The reopening of the case against prominent leader of the Parti de la justice et du développement (PJD), Abdelali Hamidine (above), is one of a series of scandals that is rocking the ruling party

The ruling Parti de la justice et du développement (PJD) is undergoing its own internal crisis which has been prompted by a series of scandals that have rocked the party and eroded trust in it.

The greatest concern is the upcoming retrial of one of its prominent leaders, Abdelali Hamidine. He is a member of the House of Councillors upper legislative chamber and is in the PJD’s General Secretariat. He is known for being hawkish and has openly criticised the Palace on previous occasions, including accusing it of hindering Morocco’s development.

Hamidine was convicted in 1993 of participating in a commotion between Islamist and leftist students at the University of Fes which led to the death of one of the left-wing students, Aït Ljid. Hamidine was sentenced to two years in prison for his role in the disorder. However, the state-run Instance Equité et Réconciliation (IER) later pronounced that Hamidine was innocent of taking part in the confrontation that led to the killing.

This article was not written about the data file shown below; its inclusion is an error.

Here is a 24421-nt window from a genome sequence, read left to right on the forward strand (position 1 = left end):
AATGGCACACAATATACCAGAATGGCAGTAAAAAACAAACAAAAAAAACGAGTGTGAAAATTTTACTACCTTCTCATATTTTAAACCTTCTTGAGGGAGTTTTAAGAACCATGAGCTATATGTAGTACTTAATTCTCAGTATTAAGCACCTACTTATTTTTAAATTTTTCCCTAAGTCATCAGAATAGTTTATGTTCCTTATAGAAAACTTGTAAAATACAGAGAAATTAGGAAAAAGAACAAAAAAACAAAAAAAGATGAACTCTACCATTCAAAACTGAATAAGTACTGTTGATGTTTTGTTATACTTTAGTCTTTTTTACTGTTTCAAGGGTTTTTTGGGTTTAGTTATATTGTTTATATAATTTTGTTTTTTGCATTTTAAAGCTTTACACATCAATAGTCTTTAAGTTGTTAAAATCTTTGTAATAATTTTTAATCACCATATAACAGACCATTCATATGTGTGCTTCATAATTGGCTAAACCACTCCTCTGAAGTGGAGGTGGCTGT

As far as Hamidine and the PJD were concerned this case was over and done with. In November 2018, however, the case was re-opened by the judiciary following a request by Ljid’s family for a retrial.

This case is potentially explosive for the PJD. The re-opening of the trial has already prompted leading PJD member, State Minister for Human Rights Mustafa Ramid to accuse the judiciary of lacking independence, which has provoked fury among judges and elicited a condemnation from the Judges’ Union. This case therefore has the potential to drive a further wedge between the executive and the judiciary.

All this does not bode well for the ruling party, which is also being forced to face up to allegations of corruption, and especially in some of the local councils that it runs.

It is clear that the PJD is facing myriad of challenges that are blocking its ability to govern and be taken seriously. This may chip away at the PJD’s popularity and also raises serious questions over how long the governing coalition will be able to survive.

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